He said it was possible to make divisions within Western coalition governments as a result of their members’ different value systems and this gave way to interference which endangered sovereignty “but we can protect our country’s independence” because in Hungary “there is one camp and one flag” and “we have learnt how to handle pressure from Brussels”.

Orbán said that at the same time it was important at the EP election to support government measures aimed at protecting the country’s sovereignty and preventing Hungary from being “pushed into war”.

The prime minister said that regardless of Sunday’s election results, Hungary’s government would “stick to supporting peace as long as it can, the only question being is how long that is possible”, and that was linked to the outcome of the election.

He said staying out of the war was a matter of strength, insisting that it was “easy” to participate in a war. “All you must do is swim along the others, but going against it and staying out is difficult,” he added.

Orbán said the difference between the eras of the past world wars and today was that instead of the great powers making decisions at the negotiating tables, people could now choose in free elections whether to support war or peace.

He said people had already lost much due to the war. “Perhaps they don’t realise, but they’re financing the war without actually wanting to, with prices in the shops being wartime prices.” The war, he added, pushed up interest rates on loans, transport costs, energy prices, “and Brussels has made it even worse by introducing a completely ill-devised sanctions system.” An additional problem is that Hungary must make continuous payments to European Union coffers, “and Brussels then sends the money to Ukraine,” Orbán said.

“What I fight for most frequently is that they should not send money due to us to Ukraine, but at least if they want to send money there, then they should act fairly and instead of sending the Hungarians’ money, they should send some money from everyone, with everyone making a separate contribution for this purpose,” he added.

Commenting on the NATO demand that “we should commit ourselves to 40 billion dollars”, Orbán said any amount of money that appeared sufficient today would soon turn out not to be enough “because the war will eat up everything”.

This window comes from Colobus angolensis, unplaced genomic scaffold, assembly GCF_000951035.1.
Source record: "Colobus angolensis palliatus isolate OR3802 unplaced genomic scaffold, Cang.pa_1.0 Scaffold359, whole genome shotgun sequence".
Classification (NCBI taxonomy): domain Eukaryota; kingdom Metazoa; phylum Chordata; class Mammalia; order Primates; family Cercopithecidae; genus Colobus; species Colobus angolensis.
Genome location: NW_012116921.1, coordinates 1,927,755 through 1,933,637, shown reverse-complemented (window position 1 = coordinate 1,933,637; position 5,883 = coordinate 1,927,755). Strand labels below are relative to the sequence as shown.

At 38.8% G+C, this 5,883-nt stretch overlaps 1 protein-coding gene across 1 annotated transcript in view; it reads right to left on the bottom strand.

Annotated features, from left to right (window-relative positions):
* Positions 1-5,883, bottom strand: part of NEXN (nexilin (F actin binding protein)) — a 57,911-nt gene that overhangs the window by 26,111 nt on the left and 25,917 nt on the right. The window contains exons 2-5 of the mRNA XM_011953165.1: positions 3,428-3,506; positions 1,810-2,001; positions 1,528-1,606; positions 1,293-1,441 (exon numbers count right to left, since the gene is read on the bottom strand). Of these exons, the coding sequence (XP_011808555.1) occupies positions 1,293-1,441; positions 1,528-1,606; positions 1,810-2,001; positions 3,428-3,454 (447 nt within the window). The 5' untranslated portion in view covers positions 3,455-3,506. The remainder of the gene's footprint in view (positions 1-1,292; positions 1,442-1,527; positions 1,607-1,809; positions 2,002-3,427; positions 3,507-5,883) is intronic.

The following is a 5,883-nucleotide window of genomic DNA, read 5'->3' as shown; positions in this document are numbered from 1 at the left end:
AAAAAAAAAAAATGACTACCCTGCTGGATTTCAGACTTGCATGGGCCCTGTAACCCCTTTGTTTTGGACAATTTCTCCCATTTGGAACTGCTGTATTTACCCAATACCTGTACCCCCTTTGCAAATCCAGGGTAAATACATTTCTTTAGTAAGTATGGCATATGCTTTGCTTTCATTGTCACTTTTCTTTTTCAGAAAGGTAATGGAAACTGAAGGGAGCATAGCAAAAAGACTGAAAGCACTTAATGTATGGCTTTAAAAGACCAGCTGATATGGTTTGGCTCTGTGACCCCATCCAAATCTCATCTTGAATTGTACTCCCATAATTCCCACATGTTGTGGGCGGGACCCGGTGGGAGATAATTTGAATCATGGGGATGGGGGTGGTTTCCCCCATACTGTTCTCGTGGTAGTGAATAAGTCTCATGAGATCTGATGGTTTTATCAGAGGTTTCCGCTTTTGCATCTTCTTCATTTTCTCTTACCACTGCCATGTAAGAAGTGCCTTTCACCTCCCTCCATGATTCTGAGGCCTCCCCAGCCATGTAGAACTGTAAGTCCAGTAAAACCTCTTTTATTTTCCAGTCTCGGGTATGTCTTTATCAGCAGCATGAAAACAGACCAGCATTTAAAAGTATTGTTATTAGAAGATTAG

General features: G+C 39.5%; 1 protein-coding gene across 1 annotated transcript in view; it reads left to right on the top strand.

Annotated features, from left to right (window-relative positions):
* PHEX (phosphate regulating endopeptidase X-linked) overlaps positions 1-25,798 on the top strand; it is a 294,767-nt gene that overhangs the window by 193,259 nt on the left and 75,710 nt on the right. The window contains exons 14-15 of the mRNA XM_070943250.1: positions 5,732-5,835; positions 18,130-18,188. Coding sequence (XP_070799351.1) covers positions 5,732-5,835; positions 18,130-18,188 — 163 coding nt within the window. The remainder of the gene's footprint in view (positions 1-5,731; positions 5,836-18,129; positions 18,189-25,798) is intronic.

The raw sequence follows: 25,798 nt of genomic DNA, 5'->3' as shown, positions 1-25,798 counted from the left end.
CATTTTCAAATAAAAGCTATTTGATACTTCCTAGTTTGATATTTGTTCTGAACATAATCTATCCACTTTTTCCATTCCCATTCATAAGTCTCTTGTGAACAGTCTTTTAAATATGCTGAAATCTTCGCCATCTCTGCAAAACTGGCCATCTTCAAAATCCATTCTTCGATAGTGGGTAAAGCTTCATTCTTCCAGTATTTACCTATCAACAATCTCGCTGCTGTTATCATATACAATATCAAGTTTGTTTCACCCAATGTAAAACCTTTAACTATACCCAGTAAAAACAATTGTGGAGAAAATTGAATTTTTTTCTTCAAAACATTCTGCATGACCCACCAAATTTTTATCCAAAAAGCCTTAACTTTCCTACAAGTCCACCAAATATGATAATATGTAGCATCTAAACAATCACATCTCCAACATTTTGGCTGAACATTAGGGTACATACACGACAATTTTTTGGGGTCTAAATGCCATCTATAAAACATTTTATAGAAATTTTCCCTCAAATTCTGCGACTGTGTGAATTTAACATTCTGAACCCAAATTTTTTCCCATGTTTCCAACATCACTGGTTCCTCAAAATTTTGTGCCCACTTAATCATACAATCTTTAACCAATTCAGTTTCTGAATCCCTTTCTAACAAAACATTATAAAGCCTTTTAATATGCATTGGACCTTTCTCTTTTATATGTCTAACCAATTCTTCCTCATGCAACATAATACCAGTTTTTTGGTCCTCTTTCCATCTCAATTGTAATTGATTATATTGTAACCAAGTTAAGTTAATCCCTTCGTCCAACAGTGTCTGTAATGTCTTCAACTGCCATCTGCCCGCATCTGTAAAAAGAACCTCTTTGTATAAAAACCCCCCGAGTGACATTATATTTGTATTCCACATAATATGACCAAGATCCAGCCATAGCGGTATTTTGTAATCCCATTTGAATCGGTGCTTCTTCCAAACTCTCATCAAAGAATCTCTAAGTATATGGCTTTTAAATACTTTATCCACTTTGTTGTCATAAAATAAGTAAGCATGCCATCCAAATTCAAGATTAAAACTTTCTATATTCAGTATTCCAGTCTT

“Quitting the war now would mean that the sacrifices made so far have been futile and pro-war people refuse to admit this, which is why they refuse to even talk about stopping; they keep throwing fresh money, fresh resources behind the money already wasted,” Orbán said.

The prime minister said that “speculators led by George Soros” had got rich off the war and governments had acted in line with their demands, saying “if we have already invested this much in the war, we should not allow it to get wasted and we should add more,” he said. “But this will never end, or rather, it will end with millions of people dying,” he added.

Meanwhile, Orbán also said that by repurchasing majority ownership in Liszt Ferenc International Airport “we have repossessed a unique asset, one that must not be given over to anybody but always must be preserved”. He said that in times of war it was in any case better to have the country’s only serious international airport under Hungarian control. By taking the airport into state ownership, the assets of all Hungarian citizens had increased, he added.

In order to rapidly increase the value of the airport, the world’s largest airport operator France’s Vinci is involved, Orbán said.

There are further plans to involve investors from Qatar, “though we definitely want to preserve the majority”, he added.